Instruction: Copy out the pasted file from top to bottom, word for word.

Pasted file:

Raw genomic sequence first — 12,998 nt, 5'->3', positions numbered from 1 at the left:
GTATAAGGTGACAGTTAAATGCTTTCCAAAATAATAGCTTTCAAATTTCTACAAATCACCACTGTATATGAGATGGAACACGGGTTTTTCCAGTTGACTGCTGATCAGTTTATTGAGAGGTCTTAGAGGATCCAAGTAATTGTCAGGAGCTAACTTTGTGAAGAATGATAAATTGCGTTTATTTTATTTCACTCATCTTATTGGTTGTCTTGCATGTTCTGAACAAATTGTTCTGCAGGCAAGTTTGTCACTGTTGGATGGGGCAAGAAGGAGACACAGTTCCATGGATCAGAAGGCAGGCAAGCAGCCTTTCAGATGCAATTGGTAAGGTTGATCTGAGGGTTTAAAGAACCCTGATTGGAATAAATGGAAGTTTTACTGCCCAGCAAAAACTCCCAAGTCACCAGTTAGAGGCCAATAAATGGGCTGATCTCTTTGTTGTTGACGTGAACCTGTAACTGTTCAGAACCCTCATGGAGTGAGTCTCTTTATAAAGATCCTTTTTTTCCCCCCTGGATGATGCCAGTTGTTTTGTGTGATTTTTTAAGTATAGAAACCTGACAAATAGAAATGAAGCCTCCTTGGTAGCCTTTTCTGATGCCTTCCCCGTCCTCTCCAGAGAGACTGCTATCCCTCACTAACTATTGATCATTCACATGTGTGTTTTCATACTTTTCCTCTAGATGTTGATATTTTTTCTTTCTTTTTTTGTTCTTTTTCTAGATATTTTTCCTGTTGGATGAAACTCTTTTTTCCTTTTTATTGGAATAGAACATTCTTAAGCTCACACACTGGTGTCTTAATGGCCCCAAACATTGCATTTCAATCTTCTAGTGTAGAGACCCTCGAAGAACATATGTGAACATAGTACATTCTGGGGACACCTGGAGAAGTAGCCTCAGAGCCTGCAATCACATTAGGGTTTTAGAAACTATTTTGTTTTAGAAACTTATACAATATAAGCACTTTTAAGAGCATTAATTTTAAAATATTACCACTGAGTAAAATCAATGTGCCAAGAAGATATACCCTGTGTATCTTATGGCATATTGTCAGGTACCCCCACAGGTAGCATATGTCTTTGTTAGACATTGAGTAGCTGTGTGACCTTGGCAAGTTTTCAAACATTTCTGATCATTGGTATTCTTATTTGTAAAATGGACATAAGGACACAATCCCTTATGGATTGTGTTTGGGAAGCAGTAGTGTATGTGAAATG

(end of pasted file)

Raw genomic sequence first — 12,998 nt, 5'->3', positions numbered from 1 at the left:
GTATAAGGTGACAGTTAAATGCTTTCCAAAATAATAGCTTTCAAATTTCTACAAATCACCACTGTATATGAGATGGAACACGGGTTTTTCCAGTTGACTGCTGATCAGTTTATTGAGAGGTCTTAGAGGATCCAAGTAATTGTCAGGAGCTAACTTTGTGAAGAATGATAAATTGCGTTTATTTTATTTCACTCATCTTATTGGTTGTCTTGCATGTTCTGAACAAATTGTTCTGCAGGCAAGTTTGTCACTGTTGGATGGGGCAAGAAGGAGACACAGTTCCATGGATCAGAAGGCAGGCAAGCAGCCTTTCAGATGCAATTGGTAAGGTTGATCTGAGGGTTTAAAGAACCCTGATTGGAATAAATGGAAGTTTTACTGCCCAGCAAAAACTCCCAAGTCACCAGTTAGAGGCCAATAAATGGGCTGATCTCTTTGTTGTTGACGTGAACCTGTAACTGTTCAGAACCCTCATGGAGTGAGTCTCTTTATAAAGATCCTTTTTTTCCCCCCTGGATGATGCCAGTTGTTTTGTGTGATTTTTTAAGTATAGAAACCTGACAAATAGAAATGAAGCCTCCTTGGTAGCCTTTTCTGATGCCTTCCCCGTCCTCTCCAGAGAGACTGCTATCCCTCACTAACTATTGATCATTCACATGTGTGTTTTCATACTTTTCCTCTAGATGTTGATATTTTTTCTTTCTTTTTTTGTTCTTTTTCTAGATATTTTTCCTGTTGGATGAAACTCTTTTTTCCTTTTTATTGGAATAGAACATTCTTAAGCTCACACACTGGTGTCTTAATGGCCCCAAACATTGCATTTCAATCTTCTAGTGTAGAGACCCTCGAAGAACATATGTGAACATAGTACATTCTGGGGACACCTGGAGAAGTAGCCTCAGAGCCTGCAATCACATTAGGGTTTTAGAAACTATTTTGTTTTAGAAACTTATACAATATAAGCACTTTTAAGAGCATTAATTTTAAAATATTACCACTGAGTAAAATCAATGTGCCAAGAAGATATACCCTGTGTATCTTATGGCATATTGTCAGGTACCCCCACAGGTAGCATATGTCTTTGTTAGACATTGAGTAGCTGTGTGACCTTGGCAAGTTTTCAAACATTTCTGATCATTGGTATTCTTATTTGTAAAATGGACATAAGGACACAATCCCTTATGGATTGTGTTTGGGAAGCAGTAGTGTATGTGAAATG